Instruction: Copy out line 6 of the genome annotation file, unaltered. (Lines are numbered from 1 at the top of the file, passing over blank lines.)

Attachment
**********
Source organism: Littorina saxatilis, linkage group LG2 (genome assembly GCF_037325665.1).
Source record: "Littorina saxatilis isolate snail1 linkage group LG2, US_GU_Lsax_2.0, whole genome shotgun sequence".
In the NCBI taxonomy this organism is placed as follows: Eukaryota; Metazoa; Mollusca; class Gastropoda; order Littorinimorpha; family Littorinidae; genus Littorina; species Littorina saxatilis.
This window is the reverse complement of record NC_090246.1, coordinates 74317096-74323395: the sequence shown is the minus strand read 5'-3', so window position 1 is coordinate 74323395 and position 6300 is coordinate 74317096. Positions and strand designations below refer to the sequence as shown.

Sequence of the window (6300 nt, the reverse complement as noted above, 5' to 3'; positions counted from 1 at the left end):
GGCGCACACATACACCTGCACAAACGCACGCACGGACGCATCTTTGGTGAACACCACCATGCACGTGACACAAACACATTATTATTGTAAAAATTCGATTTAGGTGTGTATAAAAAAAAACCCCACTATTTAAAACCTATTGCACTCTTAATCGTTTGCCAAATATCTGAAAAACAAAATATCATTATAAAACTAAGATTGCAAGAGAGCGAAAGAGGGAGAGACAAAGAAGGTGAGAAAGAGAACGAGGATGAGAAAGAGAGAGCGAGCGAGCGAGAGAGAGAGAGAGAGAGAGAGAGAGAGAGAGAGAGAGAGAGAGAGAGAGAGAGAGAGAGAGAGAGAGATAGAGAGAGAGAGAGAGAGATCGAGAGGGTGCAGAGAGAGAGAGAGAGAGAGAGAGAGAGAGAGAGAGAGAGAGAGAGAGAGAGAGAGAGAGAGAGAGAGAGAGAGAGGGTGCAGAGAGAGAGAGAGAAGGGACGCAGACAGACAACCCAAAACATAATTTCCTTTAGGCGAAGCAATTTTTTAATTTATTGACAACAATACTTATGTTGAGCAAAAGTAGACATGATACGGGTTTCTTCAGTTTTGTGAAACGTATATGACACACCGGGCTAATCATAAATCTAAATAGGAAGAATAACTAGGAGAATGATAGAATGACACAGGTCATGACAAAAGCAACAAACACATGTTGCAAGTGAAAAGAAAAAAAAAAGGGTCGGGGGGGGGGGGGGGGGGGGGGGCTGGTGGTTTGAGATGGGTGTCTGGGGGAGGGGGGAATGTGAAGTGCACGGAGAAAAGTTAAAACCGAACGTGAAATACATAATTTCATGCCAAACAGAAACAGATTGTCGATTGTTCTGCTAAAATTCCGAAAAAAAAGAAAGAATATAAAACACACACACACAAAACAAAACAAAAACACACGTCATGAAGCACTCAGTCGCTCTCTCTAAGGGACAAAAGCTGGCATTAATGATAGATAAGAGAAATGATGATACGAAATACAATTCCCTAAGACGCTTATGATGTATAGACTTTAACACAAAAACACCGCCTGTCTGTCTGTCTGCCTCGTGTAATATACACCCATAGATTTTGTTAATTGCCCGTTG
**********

GGCGCACACATACACCTGCACAAACGCACGCACGGACGCATCTTTGGTGAACACCACCATGCACGTGACACAAACACATTATTATTGTAAAAATTCGATTTAGGTGTGTATAAAAAAAAACCCCACTATTTAAAACCTATTGCACTCTTAATCGTTTGCCAAATATCTGAAAAACAAAATATCATTATAAAACTAAGATTGCAAGAGAGCGAAAGAGGGAGAGACAAAGAAGGTGAGAAAGAGAACGAGGATGAGAAAGAGAGAGCGAGCGAGCGAGAGAGAGAGAGAGAGAGAGAGAGAGAGAGAGAGAGAGAGAGAGAGAGAGAGAGAGAGAGAGAGAGAGATAGAGAGAGAGAGAGAGAGATCGAGAGGGTGCAGAGAGAGAGAGAGAGAGAGAGAGAGAGAGAGAGAGAGAGAGAGAGAGAGAGAGAGAGAGAGAGAGAGAGAGAGAGGGTGCAGAGAGAGAGAGAGAAGGGACGCAGACAGACAACCCAAAACATAATTTCCTTTAGGCGAAGCAATTTTTTAATTTATTGACAACAATACTTATGTTGAGCAAAAGTAGACATGATACGGGTTTCTTCAGTTTTGTGAAACGTATATGACACACCGGGCTAATCATAAATCTAAATAGGAAGAATAACTAGGAGAATGATAGAATGACACAGGTCATGACAAAAGCAACAAACACATGTTGCAAGTGAAAAGAAAAAAAAAAGGGTCGGGGGGGGGGGGGGGGGGGGGGGCTGGTGGTTTGAGATGGGTGTCTGGGGGAGGGGGGAATGTGAAGTGCACGGAGAAAAGTTAAAACCGAACGTGAAATACATAATTTCATGCCAAACAGAAACAGATTGTCGATTGTTCTGCTAAAATTCCGAAAAAAAAGAAAGAATATAAAACACACACACACAAAACAAAACAAAAACACACGTCATGAAGCACTCAGTCGCTCTCTCTAAGGGACAAAAGCTGGCATTAATGATAGATAAGAGAAATGATGATACGAAATACAATTCCCTAAGACGCTTATGATGTATAGACTTTAACACAAAAACACCGCCTGTCTGTCTGTCTGCCTCGTGTAATATACACCCATAGATTTTGTTAATTGCCCGTTG